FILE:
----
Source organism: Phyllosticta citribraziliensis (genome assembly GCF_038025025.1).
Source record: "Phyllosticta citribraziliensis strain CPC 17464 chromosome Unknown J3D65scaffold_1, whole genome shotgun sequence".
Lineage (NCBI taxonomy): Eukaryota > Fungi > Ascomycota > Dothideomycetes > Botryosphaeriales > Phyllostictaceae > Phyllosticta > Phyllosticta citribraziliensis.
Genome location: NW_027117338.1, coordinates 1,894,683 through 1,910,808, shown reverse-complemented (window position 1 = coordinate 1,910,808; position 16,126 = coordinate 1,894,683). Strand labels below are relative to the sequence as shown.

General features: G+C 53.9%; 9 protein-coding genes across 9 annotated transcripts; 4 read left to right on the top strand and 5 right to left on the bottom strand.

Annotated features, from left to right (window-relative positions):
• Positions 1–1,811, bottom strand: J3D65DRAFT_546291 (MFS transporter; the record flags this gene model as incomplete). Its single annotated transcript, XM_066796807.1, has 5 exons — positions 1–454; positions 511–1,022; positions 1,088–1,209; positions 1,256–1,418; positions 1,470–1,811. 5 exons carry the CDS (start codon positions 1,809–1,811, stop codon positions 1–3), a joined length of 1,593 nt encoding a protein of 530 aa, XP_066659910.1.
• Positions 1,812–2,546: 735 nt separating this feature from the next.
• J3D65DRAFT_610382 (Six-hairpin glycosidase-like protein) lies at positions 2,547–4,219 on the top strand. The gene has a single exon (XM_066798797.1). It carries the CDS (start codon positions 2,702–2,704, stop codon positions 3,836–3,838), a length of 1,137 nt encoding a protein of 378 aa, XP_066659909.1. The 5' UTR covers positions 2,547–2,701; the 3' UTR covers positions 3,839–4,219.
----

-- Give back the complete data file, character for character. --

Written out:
Source organism: Phyllosticta citribraziliensis (genome assembly GCF_038025025.1).
Source record: "Phyllosticta citribraziliensis strain CPC 17464 chromosome Unknown J3D65scaffold_1, whole genome shotgun sequence".
Lineage (NCBI taxonomy): Eukaryota > Fungi > Ascomycota > Dothideomycetes > Botryosphaeriales > Phyllostictaceae > Phyllosticta > Phyllosticta citribraziliensis.
Genome location: NW_027117338.1, coordinates 1,894,683 through 1,910,808, shown reverse-complemented (window position 1 = coordinate 1,910,808; position 16,126 = coordinate 1,894,683). Strand labels below are relative to the sequence as shown.

General features: G+C 53.9%; 9 protein-coding genes across 9 annotated transcripts; 4 read left to right on the top strand and 5 right to left on the bottom strand.

Annotated features, from left to right (window-relative positions):
• Positions 1–1,811, bottom strand: J3D65DRAFT_546291 (MFS transporter; the record flags this gene model as incomplete). Its single annotated transcript, XM_066796807.1, has 5 exons — positions 1–454; positions 511–1,022; positions 1,088–1,209; positions 1,256–1,418; positions 1,470–1,811. 5 exons carry the CDS (start codon positions 1,809–1,811, stop codon positions 1–3), a joined length of 1,593 nt encoding a protein of 530 aa, XP_066659910.1.
• Positions 1,812–2,546: 735 nt separating this feature from the next.
• J3D65DRAFT_610382 (Six-hairpin glycosidase-like protein) lies at positions 2,547–4,219 on the top strand. The gene has a single exon (XM_066798797.1). It carries the CDS (start codon positions 2,702–2,704, stop codon positions 3,836–3,838), a length of 1,137 nt encoding a protein of 378 aa, XP_066659909.1. The 5' UTR covers positions 2,547–2,701; the 3' UTR covers positions 3,839–4,219.